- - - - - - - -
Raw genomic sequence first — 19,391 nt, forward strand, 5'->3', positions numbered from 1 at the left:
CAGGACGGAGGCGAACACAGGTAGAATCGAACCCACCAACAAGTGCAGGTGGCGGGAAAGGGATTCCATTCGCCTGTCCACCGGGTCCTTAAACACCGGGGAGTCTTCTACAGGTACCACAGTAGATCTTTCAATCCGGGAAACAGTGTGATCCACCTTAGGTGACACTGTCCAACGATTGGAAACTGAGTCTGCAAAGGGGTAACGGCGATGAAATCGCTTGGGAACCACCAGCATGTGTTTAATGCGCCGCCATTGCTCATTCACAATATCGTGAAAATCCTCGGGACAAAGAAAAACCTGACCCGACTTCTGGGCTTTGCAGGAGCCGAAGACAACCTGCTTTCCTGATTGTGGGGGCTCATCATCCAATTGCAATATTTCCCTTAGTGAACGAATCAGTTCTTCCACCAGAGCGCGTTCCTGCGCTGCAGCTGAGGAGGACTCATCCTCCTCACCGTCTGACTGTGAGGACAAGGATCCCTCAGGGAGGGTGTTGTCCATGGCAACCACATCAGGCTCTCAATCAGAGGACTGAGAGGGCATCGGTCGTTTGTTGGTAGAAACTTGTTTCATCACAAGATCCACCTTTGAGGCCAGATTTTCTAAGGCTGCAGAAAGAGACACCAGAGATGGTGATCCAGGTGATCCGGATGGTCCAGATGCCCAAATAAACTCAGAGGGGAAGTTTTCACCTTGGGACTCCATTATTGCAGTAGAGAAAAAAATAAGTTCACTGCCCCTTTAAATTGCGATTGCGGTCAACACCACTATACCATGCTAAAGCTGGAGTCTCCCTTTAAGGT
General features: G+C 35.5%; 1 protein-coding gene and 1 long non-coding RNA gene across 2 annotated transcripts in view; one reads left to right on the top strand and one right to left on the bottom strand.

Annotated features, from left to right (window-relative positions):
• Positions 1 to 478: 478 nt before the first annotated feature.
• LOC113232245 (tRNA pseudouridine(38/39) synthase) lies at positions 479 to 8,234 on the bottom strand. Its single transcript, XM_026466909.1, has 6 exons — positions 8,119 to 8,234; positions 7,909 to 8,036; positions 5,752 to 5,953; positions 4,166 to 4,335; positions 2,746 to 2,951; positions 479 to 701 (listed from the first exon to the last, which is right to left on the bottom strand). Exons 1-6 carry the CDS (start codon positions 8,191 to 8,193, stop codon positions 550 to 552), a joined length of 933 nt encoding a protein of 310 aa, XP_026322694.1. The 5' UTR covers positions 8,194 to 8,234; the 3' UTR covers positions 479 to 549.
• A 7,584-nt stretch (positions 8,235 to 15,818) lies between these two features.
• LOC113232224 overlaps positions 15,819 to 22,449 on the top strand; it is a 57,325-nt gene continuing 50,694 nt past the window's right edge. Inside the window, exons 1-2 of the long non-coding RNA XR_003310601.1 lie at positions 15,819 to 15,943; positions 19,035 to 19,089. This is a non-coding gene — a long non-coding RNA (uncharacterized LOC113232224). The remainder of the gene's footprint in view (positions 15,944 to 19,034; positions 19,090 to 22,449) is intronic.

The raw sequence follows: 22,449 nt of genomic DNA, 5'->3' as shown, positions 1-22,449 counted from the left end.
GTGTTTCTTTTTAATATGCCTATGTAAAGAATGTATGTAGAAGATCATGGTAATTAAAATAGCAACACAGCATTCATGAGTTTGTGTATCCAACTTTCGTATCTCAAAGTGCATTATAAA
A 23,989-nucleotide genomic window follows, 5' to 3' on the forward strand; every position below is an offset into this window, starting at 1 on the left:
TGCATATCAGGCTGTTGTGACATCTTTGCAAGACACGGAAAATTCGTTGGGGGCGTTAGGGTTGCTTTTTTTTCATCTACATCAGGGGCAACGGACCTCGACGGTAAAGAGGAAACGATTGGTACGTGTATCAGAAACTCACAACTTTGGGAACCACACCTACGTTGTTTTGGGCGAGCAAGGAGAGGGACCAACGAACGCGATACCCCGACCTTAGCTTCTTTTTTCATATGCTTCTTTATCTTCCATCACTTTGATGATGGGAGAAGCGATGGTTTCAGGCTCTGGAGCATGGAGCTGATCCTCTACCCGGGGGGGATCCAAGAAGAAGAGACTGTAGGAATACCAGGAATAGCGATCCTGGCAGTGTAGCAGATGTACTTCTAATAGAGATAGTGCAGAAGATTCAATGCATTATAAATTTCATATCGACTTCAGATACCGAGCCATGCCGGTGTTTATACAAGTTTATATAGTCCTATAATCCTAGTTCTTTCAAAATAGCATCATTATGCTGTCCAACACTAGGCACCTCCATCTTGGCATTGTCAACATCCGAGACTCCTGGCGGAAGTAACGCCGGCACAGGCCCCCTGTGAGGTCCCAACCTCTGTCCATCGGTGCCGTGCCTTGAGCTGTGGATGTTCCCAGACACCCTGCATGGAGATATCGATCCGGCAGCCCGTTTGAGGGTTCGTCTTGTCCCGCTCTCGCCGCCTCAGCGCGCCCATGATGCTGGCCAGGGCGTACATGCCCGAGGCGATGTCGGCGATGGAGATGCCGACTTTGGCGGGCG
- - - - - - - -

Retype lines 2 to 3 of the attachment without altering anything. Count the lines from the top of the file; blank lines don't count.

CAGGACGGAGGCGAACACAGGTAGAATCGAACCCACCAACAAGTGCAGGTGGCGGGAAAGGGATTCCATTCGCCTGTCCACCGGGTCCTTAAACACCGGGGAGTCTTCTACAGGTACCACAGTAGATCTTTCAATCCGGGAAACAGTGTGATCCACCTTAGGTGACACTGTCCAACGATTGGAAACTGAGTCTGCAAAGGGGTAACGGCGATGAAATCGCTTGGGAACCACCAGCATGTGTTTAATGCGCCGCCATTGCTCATTCACAATATCGTGAAAATCCTCGGGACAAAGAAAAACCTGACCCGACTTCTGGGCTTTGCAGGAGCCGAAGACAACCTGCTTTCCTGATTGTGGGGGCTCATCATCCAATTGCAATATTTCCCTTAGTGAACGAATCAGTTCTTCCACCAGAGCGCGTTCCTGCGCTGCAGCTGAGGAGGACTCATCCTCCTCACCGTCTGACTGTGAGGACAAGGATCCCTCAGGGAGGGTGTTGTCCATGGCAACCACATCAGGCTCTCAATCAGAGGACTGAGAGGGCATCGGTCGTTTGTTGGTAGAAACTTGTTTCATCACAAGATCCACCTTTGAGGCCAGATTTTCTAAGGCTGCAGAAAGAGACACCAGAGATGGTGATCCAGGTGATCCGGATGGTCCAGATGCCCAAATAAACTCAGAGGGGAAGTTTTCACCTTGGGACTCCATTATTGCAGTAGAGAAAAAAATAAGTTCACTGCCCCTTTAAATTGCGATTGCGGTCAACACCACTATACCATGCTAAAGCTGGAGTCTCCCTTTAAGGT
General features: G+C 35.5%; 1 protein-coding gene and 1 long non-coding RNA gene across 2 annotated transcripts in view; one reads left to right on the top strand and one right to left on the bottom strand.